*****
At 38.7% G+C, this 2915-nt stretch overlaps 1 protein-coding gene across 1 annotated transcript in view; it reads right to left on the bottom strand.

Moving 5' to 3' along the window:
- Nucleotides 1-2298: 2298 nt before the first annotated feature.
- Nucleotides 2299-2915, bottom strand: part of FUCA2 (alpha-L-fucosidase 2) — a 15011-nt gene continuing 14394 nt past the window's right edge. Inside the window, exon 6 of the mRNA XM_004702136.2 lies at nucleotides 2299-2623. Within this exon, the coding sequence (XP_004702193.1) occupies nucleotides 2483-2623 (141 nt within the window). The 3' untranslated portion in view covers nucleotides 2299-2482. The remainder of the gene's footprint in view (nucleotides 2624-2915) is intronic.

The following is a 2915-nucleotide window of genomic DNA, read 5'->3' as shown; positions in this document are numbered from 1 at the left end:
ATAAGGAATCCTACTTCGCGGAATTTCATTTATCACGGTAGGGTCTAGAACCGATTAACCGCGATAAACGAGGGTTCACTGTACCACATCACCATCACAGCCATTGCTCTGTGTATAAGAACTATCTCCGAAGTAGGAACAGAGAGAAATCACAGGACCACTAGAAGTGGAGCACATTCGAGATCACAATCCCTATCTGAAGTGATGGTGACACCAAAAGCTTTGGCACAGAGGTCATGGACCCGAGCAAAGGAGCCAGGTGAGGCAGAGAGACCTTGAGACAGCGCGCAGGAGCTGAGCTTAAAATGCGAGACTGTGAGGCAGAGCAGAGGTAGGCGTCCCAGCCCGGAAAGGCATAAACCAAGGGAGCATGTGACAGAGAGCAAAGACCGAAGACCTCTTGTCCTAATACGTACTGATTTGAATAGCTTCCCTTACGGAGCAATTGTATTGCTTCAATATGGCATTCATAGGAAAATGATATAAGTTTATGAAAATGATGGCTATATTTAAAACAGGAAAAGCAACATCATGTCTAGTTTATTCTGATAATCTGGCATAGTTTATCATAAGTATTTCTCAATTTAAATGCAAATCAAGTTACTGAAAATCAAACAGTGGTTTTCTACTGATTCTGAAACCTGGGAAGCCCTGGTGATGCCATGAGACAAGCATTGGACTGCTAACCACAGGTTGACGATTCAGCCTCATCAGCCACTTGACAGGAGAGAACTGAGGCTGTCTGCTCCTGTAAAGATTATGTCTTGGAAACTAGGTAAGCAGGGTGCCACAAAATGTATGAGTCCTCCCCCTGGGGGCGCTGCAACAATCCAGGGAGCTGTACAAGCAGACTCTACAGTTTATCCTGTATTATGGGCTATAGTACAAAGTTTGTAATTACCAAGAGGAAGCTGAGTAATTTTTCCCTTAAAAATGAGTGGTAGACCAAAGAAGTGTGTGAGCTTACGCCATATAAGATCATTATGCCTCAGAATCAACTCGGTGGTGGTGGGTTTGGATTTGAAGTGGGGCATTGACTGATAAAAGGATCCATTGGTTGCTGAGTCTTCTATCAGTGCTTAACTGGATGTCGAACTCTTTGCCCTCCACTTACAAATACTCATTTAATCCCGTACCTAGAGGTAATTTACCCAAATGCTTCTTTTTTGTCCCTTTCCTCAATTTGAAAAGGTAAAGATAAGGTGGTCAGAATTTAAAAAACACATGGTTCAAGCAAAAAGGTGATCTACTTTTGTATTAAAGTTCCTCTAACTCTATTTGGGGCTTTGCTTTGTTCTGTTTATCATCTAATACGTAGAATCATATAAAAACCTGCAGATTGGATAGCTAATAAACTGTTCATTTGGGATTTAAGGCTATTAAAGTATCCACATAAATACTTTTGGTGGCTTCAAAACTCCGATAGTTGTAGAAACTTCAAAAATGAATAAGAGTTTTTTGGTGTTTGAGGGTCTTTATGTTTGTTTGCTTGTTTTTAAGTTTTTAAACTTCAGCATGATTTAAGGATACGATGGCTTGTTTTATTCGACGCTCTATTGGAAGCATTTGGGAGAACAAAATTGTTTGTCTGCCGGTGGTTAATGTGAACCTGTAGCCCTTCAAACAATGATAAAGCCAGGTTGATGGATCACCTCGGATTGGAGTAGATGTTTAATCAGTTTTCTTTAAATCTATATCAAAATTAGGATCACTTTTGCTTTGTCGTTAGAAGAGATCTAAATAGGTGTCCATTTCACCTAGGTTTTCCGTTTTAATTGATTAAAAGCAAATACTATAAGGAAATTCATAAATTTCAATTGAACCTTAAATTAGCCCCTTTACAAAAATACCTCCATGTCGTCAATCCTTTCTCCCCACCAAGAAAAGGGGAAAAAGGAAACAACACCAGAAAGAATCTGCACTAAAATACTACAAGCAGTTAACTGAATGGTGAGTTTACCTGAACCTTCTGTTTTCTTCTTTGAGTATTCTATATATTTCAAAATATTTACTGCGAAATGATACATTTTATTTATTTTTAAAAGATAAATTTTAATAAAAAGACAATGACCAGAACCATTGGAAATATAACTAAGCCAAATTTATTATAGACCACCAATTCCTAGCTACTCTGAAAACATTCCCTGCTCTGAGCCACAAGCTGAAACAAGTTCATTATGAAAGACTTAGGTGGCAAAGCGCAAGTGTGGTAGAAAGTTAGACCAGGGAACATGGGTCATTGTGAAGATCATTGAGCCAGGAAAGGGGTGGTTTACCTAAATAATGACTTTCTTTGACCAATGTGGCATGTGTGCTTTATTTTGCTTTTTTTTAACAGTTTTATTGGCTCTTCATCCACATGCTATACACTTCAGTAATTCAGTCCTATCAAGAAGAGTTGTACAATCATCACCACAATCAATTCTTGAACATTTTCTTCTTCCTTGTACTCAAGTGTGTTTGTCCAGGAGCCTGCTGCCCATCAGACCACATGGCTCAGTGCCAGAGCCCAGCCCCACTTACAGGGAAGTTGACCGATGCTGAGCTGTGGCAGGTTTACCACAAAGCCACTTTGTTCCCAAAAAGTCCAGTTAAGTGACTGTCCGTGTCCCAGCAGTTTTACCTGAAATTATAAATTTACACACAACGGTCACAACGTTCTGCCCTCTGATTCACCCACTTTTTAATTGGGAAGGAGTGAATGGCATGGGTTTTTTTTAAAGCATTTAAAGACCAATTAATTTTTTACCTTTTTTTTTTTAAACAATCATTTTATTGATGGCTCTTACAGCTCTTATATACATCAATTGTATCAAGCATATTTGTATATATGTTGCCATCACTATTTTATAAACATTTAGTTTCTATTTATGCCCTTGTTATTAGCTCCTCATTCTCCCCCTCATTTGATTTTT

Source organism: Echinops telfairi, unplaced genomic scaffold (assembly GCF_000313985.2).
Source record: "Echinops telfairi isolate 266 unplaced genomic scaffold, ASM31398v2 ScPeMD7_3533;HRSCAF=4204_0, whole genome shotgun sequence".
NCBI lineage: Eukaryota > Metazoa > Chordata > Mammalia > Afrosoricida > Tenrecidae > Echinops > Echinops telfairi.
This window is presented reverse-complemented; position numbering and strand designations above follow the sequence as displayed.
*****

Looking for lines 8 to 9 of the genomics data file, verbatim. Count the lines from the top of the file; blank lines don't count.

Source record: "Echinops telfairi isolate 266 unplaced genomic scaffold, ASM31398v2 ScPeMD7_3533;HRSCAF=4204_0, whole genome shotgun sequence".
NCBI lineage: Eukaryota > Metazoa > Chordata > Mammalia > Afrosoricida > Tenrecidae > Echinops > Echinops telfairi.